bonus scheme. The team bonus was due to have been paid this July
if the agency had successfully implemented CSR. Despite CSA staff
doing all that had been asked of them (ie meeting all of the Secretary
of State targets, increasing compliance and reducing work on hand)
the bonus may now not be paid because the others have failed to
deliver the new IT system on time. The vast majority of CSA staff
had no involvement at all in the development of the new IT system.
Yet our members seem likely to suffer financially as a result.
9. Staff morale in the CSA is also not helped
by the current reluctance of managers to release staff that want
to transfer to other parts of the Department. More and more of
our members' hopes of a career development move are being thwarted
by this arbitrary approach. If CSR is to succeed the agency needs
staff who want to work for CSA, not those who are forced to.
10. PCS concern for this is borne out by
the current fluctuating staffing levels and wastage/turnover levels.
Staffing is now between 12,200 and 12,500 and the turnover is
the highest in DWP at around 13-15 per cent. These problems led
to the CSA underspend in 2001-02 of £12.8 millionall
related to recruitment shortfalls. CSA management are seeking
DWP Board authority to recruit an additional 1,000 full-time equivalent
staff during this new financial year.
11. The fundamental problem for staff in
CSA is that they are paid far too little for what they are expected
to do. Doug Smith, CSA's Chief Executive, has repeatedly stated
his discomfort that half of the agency's staff are paid less than
£12,000 per year. This is despite our job being one of the
"most difficult and certainly the most harassing jobs in
the civil service" (Tam Dayell, MP, 20 March 2002).
12. Everyone seems to agree that our members'
work is excessively difficult and that the level of basic pay
is too low, but sympathy does not pay our members' bills. The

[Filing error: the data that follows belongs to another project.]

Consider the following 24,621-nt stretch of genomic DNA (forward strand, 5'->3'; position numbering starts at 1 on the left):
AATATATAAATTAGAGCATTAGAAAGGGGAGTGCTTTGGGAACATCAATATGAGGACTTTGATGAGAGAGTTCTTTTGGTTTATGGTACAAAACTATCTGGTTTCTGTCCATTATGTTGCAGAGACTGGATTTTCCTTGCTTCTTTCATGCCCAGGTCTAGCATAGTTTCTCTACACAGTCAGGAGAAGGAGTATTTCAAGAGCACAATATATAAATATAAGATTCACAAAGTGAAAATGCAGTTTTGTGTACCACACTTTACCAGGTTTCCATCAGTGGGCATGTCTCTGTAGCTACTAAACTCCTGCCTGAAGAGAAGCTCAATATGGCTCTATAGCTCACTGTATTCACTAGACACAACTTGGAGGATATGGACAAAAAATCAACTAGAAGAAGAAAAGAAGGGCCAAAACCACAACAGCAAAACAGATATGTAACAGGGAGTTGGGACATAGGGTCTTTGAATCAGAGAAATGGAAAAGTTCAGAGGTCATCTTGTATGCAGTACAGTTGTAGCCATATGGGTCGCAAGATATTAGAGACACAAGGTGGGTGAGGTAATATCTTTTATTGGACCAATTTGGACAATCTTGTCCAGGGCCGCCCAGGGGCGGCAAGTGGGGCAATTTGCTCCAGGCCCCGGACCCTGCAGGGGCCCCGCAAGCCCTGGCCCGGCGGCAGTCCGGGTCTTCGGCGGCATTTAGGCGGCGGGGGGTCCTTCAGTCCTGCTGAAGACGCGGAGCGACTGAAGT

reforms will only work if CSA is able to recruit and retain good
quality staff. At present CSA has a staff wastage rate double
that of similar agencies like the Benefits Agency. This is unsustainable
if the reforms are to succeed and must be tackled as a matter
13. The principal benefit for the agency
of the delay is that it buys time. As well as continuing to develop
and test the new IT system the time can also be used to refine
some of the other elements of CSR that were not as polished as
they should have been for an April 2002 go-live.
14. PCS had serious concerns that the training
materials for the April 2002 go-live date had been developed too
late and had been excessively rushed as a result. We feared that
this could have left our members without the skills needed to
implement the reforms successfully. The delay must be used to
put this right.
15. CSR creates new job roles for staff.
Management propose to devolve to each individual caseworker much
greater accountability and responsibility for a case through the
end-to-end process. PCS are not opposed to this in principle,
however it does raise the question about whether the current pay
and grading arrangements for CSA's caseworkers will be appropriate
16. PCS have been pressing for a review
of the agency's grading to rectify this problem but to date little
progress has been made. The delay to CSR provides an opportunity
for this key element of the implementation of CSR to be addressed.